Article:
First, providers must make resources available to their patients.
“Since education and health management are a big piece of this, a provider should make sure people have an understanding of what skills are associated with managing their condition and make sure that they have access to those educational resources and people to communicate with about their condition,” Chiauzzi said.
By equipping patients with vital skills and resources pertinent to their conditions, providers drive patient self-management. These skills may also help inspire the patient to be more participant at the point of care by asking questions and engaging with their care plans.
This may not always be quick or easy. The second component of fostering patient empowerment is taking the time to work with these patients and fulfill all of their needs.
“Empowered people may take more time to deal with,” Chiauzzi explained. “They ask more questions. They’re more curious. They may not take no for an answer. They may want to delve into things a little more deeply. They may have aspects of their experience that they want to explain more.”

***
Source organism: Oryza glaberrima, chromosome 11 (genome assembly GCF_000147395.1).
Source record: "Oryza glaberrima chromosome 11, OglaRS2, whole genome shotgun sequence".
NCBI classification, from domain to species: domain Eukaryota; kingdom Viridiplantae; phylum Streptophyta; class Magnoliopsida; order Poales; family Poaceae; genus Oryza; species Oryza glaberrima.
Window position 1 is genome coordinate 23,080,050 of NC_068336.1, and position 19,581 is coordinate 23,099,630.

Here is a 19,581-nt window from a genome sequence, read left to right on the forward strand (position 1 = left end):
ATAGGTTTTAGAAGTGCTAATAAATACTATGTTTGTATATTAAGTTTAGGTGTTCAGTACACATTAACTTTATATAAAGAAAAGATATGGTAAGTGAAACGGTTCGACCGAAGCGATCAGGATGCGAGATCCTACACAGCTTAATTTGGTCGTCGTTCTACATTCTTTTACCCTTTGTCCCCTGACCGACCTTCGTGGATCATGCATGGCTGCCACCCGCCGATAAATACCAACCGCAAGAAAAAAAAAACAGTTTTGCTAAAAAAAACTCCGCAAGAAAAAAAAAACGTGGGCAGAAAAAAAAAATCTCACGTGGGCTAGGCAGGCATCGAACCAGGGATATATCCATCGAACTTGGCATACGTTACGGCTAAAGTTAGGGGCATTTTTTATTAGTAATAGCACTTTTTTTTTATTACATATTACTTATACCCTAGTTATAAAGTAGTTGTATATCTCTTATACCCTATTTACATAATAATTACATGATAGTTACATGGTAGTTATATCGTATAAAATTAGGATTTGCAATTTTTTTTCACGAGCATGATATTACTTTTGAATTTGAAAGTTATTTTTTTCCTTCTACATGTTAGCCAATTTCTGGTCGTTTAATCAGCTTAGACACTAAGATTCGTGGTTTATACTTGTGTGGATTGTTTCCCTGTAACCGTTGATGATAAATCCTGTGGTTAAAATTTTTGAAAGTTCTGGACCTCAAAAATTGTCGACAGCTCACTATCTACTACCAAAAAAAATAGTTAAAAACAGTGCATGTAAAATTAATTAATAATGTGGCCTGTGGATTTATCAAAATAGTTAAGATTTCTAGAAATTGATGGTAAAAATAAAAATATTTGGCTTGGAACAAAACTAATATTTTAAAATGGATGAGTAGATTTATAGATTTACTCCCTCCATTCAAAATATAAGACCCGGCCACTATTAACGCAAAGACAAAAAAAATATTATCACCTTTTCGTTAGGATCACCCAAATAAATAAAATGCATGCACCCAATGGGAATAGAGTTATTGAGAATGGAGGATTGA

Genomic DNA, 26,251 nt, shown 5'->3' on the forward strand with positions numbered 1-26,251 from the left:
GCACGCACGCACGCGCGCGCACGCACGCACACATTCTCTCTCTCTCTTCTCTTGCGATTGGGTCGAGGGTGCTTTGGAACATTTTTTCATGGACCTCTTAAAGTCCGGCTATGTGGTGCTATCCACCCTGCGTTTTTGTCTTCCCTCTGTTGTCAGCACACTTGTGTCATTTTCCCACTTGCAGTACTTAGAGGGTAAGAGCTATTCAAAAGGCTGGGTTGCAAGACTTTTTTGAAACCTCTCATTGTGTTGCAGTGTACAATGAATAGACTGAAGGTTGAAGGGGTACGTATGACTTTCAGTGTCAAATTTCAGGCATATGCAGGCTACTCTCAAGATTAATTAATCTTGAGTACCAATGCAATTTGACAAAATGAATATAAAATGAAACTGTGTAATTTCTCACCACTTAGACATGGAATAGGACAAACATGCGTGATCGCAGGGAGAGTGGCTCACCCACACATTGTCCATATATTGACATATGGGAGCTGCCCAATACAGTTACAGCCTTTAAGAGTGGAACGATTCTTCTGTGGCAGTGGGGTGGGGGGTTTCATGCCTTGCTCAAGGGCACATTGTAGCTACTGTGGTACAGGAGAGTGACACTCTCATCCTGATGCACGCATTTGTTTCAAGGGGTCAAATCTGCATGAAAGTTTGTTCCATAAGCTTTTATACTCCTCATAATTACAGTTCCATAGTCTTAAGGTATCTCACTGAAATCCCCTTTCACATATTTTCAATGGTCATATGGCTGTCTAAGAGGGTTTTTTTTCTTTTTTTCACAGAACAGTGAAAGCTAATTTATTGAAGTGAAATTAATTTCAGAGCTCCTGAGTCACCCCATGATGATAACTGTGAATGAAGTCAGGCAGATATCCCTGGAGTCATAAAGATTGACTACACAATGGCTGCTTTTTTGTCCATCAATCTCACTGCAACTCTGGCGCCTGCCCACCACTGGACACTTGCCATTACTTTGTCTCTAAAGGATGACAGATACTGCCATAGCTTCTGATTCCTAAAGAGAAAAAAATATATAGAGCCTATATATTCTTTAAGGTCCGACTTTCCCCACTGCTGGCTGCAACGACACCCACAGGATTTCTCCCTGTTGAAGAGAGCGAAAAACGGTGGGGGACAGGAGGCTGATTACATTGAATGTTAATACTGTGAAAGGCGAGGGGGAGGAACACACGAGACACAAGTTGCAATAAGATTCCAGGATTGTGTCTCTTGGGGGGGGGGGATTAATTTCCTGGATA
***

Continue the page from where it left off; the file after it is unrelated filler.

Although these patient habits may be more time-consuming, Chiauzzi said it is important that providers do not discourage them.
“There is a potential that they can be time-consuming because they are more engaged and understanding of their disease,” he said. “I think that providers have to be very cognizant of that and try to ensure that they encourage this kind of activity even if it costs them a little bit more time.”